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Directorate of Public Works

Tips for cooking outdoors this summer

Joint Base Lewis-McChord Fire Prevention

Published: 02:21PM June 14th, 2018
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Directorate of Public Works / 2017

Only above ground, commercially purchased fire pits are allowed on Joint Base Lewis-McChord. When used, they must be at least 15 feet away from the home and not under awnings.

With the extended day light, we find ourselves outdoors more. But we still need to ensure the fire safety is part of our thinking.

Cooking is still the number one cause of fires in homes in the U.S. The National Fire Protection Association reports that an average of 9,600 home fires were started by barbecue grills. More than 16,000 people are treated in the emergency rooms from cooking fires annually — half suffering thermal burns.

The following are tips to prevent cooking fires:

• Use the grills outside, never inside the house or garage.

• Keep children and animals at least 3 feet from the grill.

• If using a gas grill, check for leaks with soapy solution before igniting.

• When using charcoal, only apply starter fluid before putting match to it.

• Never leave a grill unattended.

• Before leaving the grill unattended when finished, the coals should be cold to the touch.

Joint Base Lewis-McChord’s regulations require all grills and authorized outdoor pits be at least 15 feet from any structure.

Washington state has may interesting and unique camping sites available. Be sure to research your camping area before arriving. There are many different fire safety requirements per camp sites.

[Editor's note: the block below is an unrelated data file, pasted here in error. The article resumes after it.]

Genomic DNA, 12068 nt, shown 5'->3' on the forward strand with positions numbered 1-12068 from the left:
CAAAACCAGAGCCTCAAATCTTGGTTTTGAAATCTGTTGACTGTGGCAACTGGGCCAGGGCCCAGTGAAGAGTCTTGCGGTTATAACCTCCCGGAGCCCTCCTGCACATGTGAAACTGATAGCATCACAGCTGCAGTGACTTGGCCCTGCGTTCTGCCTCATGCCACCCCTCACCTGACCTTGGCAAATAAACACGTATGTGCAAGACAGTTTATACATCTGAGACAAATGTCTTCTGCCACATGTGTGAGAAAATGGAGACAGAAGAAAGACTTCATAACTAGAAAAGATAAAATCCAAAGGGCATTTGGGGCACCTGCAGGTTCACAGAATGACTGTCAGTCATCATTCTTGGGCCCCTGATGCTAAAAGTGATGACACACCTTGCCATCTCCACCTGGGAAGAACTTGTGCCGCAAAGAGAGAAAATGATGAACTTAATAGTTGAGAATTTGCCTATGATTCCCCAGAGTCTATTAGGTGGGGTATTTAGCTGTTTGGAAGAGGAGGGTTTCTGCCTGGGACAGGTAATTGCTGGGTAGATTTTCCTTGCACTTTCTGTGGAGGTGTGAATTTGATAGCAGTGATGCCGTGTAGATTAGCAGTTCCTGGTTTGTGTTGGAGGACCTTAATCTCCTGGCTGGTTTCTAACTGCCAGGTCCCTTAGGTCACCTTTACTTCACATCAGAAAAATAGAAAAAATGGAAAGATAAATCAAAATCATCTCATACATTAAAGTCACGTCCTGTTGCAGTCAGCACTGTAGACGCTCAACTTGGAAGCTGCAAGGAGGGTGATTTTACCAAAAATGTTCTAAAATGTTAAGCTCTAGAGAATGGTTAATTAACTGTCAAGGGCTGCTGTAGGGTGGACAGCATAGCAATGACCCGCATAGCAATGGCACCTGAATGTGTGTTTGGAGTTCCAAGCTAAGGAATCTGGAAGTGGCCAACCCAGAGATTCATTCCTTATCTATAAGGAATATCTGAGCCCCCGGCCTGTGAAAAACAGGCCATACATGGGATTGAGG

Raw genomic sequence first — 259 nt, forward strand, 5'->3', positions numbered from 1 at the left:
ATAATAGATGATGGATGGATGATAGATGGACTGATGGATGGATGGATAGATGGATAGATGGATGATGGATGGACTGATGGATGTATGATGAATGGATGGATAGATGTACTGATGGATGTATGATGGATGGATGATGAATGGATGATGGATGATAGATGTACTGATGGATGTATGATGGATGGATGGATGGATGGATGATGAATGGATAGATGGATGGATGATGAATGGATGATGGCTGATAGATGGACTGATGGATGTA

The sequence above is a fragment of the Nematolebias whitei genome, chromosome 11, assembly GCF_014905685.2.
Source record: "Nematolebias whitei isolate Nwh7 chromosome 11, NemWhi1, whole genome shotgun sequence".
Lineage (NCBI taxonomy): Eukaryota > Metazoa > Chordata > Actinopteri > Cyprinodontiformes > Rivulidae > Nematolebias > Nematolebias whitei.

Using a motorhome or a travel trailer presents some unique issues when camping. Like homes, the most common area for fires to start in motorhomes and travel trailers is in the kitchen. Ensure you have two ways out for emergencies.

Ensure the smoke alarms, carbon monoxide alarms and fire extinguishers are working properly. Ensure only qualified mechanics work on your recreational vehicles.

With camping may come camp fires. Open fires are not authorized on JBLM except in approved outdoor pits.

Check for burn bans, and never have a camp fire on wind and dry days.

Keep children and animals away. Never use flammable liquids to start a camp fire.

NFPA reports that 3,700 grass fires are started annually by an illegitimate outdoor fireplace or fire pit.

Digging holes for bonfires are not allowed on JBLM. Only above ground, commercially purchased fire pits are allowed on JBLM.

Fireworks, including sparklers, on JBLM are not authorized with the exception of those approved by the JBLM Garrison commander — like the fireworks display for JBLM’s annual Freedom Fest.

More than 18,000 fires reported are caused by fireworks annually, according to the NFPA. An average of 10,500 firework related injuries are seen in emergency rooms each year.

Sparklers alone account for a quarter of the reported injuries. People don’t realized the average sparkler creates 1,200 degrees.

Those who live off the installation should consulted with their local jurisdiction for the use of fireworks. People going to one of the local Indian reservations to purchase fireworks should check were they can used before purchasing them.

About one in four fires started by fireworks each year are reported on July 4.

For more information, call the JBLM Fire Prevention office at 253-966-7164.